Element Rebus for Calcium


Chem4Kids Scientist Guy with Spiked Hair You must have heard of calcium before. Calcium (Ca) is an important element that helps your bones stay strong and able to support your weight. Your nervous system also uses calcium to help transmit impulses through your body.

Humans have known about calcium and calcium containing compounds since before the Greeks and Romans. Romans used lime in their concrete and gave it the name "Calx." That name was used when Davy was the first chemist to isolate pure calcium in 1808. When you think of calcium, you might think of a white powder, but when purified, calcium is a hard silver-colored metal.

You will find calcium in the second column of the period table with other elements including beryllium and magnesium. The elements in that column make up the alkali earth metal family.

Where can you find calcium?

Bones and Teeth
Of course, there are many necessary elements that your body needs. Calcium is super important because it gives strength to your bones and teeth.
Crust of the earth
Crust of the Earth
Three percent of the Earth's crust is made of calcium. It's everywhere, but you rarely find it alone. It's almost always in some compound with other elements.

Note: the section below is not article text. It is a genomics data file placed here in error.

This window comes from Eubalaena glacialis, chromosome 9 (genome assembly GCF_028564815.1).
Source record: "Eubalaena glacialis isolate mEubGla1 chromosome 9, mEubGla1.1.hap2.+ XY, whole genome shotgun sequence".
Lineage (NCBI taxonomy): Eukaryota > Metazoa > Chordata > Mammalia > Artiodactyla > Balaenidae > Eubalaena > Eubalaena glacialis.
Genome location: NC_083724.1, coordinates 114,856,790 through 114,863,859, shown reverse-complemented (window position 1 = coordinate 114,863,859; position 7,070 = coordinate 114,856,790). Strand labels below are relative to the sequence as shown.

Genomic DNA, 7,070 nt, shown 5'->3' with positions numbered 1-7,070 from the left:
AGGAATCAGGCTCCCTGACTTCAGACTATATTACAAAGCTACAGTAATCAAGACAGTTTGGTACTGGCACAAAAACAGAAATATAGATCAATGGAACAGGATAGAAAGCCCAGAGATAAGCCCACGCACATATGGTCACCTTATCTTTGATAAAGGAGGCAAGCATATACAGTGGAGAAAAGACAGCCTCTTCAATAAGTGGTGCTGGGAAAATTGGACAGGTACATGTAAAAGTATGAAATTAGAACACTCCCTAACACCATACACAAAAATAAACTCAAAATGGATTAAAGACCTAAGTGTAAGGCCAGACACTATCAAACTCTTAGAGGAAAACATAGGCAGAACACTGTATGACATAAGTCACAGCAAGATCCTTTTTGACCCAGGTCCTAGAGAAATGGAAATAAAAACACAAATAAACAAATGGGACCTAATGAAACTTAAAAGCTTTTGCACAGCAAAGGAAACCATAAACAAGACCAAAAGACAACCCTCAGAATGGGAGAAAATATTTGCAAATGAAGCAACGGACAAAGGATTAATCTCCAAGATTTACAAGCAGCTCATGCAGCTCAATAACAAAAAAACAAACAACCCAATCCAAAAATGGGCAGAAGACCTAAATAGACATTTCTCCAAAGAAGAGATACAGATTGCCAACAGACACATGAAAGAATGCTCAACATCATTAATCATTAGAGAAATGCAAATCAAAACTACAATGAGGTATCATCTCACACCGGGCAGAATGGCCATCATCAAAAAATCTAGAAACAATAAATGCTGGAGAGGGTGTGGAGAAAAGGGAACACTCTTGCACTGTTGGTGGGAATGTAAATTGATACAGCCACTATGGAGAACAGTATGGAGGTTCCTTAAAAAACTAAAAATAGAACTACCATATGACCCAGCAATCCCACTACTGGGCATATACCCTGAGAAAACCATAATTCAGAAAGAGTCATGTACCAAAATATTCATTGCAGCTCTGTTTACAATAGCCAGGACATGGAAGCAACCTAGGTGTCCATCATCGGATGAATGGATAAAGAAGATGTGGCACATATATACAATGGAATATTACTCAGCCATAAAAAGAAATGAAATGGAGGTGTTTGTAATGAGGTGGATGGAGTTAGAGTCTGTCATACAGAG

Clams, oysters, and other animals in the oceans have shells. When you do a little looking, you will find out that their shells are made with Calcium. It's not pure calcium, but it adds strength the way it does in your bones and teeth.
Teacher's Chalk
We're not sure if this is still true. But once upon a time, your teacher's chalk was made with calcium carbonate.
Lime is an important substance when you manufacture cement and eventually concrete. We wouldn't list it here if it weren't true, but you will find that calcium is a major element in that mixture.
Nerves and Muscles
While calcium is super important to your bones and teeth, it's just as important in smaller amounts to your nerves and muscles. On an atomic level, calcium ions are used to trigger nervous and muscular activity.

> More about the orbitals and compounds of calcium.

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Related Links
- Chem4Kids: Periodic Table
- Chem4Kids: Atoms
- Chem4Kids: Compounds
- Chem4Kids: Magnesium
- Chem4Kids: Beryllium
- Geography4Kids: Seawater
- Geography4Kids: Deep Erosion
- Biology4Kids: Skeletal System
- Biology4Kids: Nervous System
- Biology4Kids: Active Transport

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